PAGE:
Routledge Handbook of Marine Governance and Global Environmental Change
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This comprehensive handbook provides a detailed and unique overview of current thinking about marine governance in the context of global environmental change.
Many of the most profound impacts of global environmental change, and climate change in particular, will occur in the oceans. It is vital that we consider the role of marine governance in adapting to and mitigating these impacts. This comprehensive handbook provides a thorough review of current thinking about marine environmental governance, including law and policy, in the context of global environmental change. Initial chapters describe international law, regimes, and leadership in marine environmental governance, in the process considering how existing regimes for climate change and the oceans should and can be coordinated. This is followed by an exploration of the role of non-state actors, including scientists, nongovernmental organisations, and corporations. The next section includes a collection of chapters highlighting governance schemes in a variety of marine environments and regions, including coastlines, islands, coral reefs, the open ocean, and regional seas. Subsequent chapters examine emerging issues in marine governance, including plastic pollution, maritime transport, sustainable development, environmental justice, and human rights.
Providing a definitive overview, the Routledge Handbook of Marine Governance and Global Environmental Change is suitable for advanced students in marine and environmental governance, environmental law and policy, and climate change, as well as practitioners, activists, stakeholders, and others concerned about the world’s oceans and seas.
Table of Contents
PART 1. Introduction 1. The growing challenge for marine governance: global environmental change PART 2. International law, regimes, and leadership in marine environmental governance 2. The global oceans regime: the law of the sea and beyond 3. The climate-oceans nexus: oceans in the climate regime, climate in the oceans regime 4. The legal implications of ocean acidification: beyond the climate change regime 5. Regimes for ocean management: regional seas programmes and blue-carbon habitats 6. Blue dimensions of the European Green Deal: climate action at sea 7. Leadership: actors and their strategies in marine environmental governance PART 3. Non-state actors in marine environmental governance 8. Experts: scientific knowledge for ocean protection 9. Civil society: nongovernmental organizations, public opinion, and individuals 10. Private governance: the case of Marine Stewardship Council certification in Russia 11. Private-sector investors: climate action and blue carbon financing PART 4. Governing marine environments and regions 12. Vulnerable nations and communities: accounting for those most dependent on the seas 13. Coastlines and nearshore habitats: interactive governance in an era of global environmental change 14. Islands: rising seas, vulnerable shorelines, and territorial integrity 15. Coral reefs: the case for social-ecological reflexivity 16. Fisheries and aquaculture in Southeast Asia: managing the impacts of climate change 17. The Baltic Sea and global environmental change: best-in-class governance? 18. Governance of the Black Sea: institutional arrangements for managing the impacts of global environmental change 19. Polar seas: governing extreme change in the Arctic and Southern Oceans 20. Oil pollution and black carbon in the Arctic: dynamic shipping governance in a rapidly warming region 21. The high seas: adapting to changes in pelagic ecosystems PART 5. Emerging issues in environmentally sustainable marine governance 22. Plastic pollution: the challenges of uncertainty and multiplicity in global marine governance 23. Maritime commerce and transport: the imperfect match between climate change and the International Maritime Organization 24. Global change and the development of sustainable floating cities: regulatory and legal implications 25. Oceans and seas for sustainable development: challenges of global environmental change for SDG14 26. Ethics, justice, and human rights: normative considerations in marine environmental change PART 6. Conclusion 27. Prospects for marine governance in the Anthropocene: portents from the climate regime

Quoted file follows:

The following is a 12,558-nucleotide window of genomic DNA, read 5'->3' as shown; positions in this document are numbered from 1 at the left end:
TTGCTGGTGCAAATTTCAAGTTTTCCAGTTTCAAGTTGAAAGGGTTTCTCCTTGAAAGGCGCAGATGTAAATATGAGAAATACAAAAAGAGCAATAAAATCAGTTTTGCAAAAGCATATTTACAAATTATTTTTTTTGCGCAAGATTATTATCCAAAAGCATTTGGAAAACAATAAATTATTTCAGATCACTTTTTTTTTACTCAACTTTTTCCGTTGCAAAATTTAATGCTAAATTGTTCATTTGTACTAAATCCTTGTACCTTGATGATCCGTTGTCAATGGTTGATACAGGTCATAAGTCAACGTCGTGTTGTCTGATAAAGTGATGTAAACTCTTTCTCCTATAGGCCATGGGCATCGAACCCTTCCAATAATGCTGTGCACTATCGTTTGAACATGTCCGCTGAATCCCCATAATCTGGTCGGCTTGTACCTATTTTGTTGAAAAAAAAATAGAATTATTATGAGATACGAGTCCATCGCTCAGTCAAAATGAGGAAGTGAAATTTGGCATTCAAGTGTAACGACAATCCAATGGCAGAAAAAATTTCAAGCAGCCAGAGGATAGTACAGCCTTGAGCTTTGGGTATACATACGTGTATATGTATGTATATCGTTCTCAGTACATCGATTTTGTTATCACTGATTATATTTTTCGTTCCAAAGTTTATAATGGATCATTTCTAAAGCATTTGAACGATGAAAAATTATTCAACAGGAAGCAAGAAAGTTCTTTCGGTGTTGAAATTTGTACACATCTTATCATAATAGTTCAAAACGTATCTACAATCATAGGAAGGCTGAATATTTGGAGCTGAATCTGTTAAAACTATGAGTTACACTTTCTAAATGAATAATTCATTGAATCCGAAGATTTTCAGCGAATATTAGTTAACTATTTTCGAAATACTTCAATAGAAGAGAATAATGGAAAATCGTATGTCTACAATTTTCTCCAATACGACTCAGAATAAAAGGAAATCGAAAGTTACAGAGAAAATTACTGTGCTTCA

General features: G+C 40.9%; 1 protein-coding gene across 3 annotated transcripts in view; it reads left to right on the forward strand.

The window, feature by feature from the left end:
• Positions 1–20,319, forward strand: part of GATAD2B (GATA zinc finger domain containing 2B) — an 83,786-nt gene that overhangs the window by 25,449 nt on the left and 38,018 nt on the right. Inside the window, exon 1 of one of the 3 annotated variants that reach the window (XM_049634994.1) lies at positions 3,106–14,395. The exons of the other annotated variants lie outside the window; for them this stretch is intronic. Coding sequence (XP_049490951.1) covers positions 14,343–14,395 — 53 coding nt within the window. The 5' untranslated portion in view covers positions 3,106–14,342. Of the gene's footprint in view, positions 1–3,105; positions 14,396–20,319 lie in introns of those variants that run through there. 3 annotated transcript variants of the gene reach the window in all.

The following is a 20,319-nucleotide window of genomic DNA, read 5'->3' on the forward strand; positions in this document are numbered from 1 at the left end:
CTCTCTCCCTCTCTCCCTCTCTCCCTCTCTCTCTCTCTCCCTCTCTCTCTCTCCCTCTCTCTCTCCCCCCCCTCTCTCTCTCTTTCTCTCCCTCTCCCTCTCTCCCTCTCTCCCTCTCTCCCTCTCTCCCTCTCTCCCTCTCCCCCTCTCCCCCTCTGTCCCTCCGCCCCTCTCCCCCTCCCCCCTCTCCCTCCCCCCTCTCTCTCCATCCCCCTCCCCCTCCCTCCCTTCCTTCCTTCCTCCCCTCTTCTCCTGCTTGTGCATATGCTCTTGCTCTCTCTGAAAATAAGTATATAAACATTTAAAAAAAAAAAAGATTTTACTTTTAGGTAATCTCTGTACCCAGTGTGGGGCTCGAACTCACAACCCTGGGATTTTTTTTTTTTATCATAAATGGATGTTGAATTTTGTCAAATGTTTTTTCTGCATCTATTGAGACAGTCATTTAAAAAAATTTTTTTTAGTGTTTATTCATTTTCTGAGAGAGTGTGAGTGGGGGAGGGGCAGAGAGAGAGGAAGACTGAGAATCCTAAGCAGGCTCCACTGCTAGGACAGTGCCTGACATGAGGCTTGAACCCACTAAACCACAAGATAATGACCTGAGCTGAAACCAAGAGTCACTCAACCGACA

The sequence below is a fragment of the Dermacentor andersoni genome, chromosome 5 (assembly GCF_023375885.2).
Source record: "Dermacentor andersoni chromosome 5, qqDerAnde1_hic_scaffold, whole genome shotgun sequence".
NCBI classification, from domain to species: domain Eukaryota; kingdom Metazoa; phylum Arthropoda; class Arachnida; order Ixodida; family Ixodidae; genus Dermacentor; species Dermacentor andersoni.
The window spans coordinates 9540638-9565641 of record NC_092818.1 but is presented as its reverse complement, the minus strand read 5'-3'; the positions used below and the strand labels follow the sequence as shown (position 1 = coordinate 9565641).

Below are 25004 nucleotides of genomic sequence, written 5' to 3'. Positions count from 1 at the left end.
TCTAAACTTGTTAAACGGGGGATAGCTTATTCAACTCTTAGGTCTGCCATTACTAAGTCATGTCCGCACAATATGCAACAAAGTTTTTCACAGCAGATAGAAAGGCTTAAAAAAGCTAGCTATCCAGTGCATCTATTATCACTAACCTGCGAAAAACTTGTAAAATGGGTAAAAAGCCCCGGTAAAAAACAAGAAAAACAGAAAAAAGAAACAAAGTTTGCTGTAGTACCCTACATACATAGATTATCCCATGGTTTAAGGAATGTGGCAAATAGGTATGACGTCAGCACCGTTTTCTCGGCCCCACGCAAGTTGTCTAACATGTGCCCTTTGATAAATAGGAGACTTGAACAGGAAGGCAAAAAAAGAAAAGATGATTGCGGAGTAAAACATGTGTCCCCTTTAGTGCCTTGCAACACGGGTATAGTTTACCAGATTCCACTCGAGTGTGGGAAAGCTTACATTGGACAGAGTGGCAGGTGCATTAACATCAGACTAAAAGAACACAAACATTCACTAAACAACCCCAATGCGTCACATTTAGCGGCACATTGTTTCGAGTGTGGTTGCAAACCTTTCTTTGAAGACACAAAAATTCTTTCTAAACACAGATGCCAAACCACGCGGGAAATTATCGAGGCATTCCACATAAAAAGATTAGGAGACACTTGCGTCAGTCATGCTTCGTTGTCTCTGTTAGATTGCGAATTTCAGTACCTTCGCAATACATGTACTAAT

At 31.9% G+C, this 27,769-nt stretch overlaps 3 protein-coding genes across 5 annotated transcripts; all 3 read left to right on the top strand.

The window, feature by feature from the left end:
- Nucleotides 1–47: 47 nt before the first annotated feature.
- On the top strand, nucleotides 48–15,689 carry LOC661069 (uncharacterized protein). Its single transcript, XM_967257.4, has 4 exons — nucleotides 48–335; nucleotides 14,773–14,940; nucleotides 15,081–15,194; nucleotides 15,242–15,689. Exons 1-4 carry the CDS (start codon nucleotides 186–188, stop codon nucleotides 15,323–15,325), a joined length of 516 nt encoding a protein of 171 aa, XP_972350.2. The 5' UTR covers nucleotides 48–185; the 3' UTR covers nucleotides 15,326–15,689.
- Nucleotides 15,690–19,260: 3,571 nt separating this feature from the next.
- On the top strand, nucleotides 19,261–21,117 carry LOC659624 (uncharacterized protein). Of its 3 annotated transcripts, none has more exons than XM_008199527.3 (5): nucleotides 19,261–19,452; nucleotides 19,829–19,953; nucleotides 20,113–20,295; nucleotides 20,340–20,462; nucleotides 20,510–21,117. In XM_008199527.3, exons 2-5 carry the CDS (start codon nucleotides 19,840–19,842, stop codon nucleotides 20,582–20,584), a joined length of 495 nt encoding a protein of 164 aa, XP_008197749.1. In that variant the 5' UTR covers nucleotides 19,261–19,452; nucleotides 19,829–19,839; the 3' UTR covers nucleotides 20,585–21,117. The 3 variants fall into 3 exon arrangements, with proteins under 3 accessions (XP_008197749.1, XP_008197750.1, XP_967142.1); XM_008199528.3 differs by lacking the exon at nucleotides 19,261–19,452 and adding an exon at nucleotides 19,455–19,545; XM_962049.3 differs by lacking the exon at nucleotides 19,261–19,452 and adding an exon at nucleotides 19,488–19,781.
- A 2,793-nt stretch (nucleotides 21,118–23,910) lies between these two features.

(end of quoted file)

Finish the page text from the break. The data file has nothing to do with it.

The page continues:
Paul G. Harris is the Chair Professor of Global and Environmental Studies at the Education University of Hong Kong. He is the author of six books and editor of 20 volumes on climate change and global environmental politics, policy, and justice.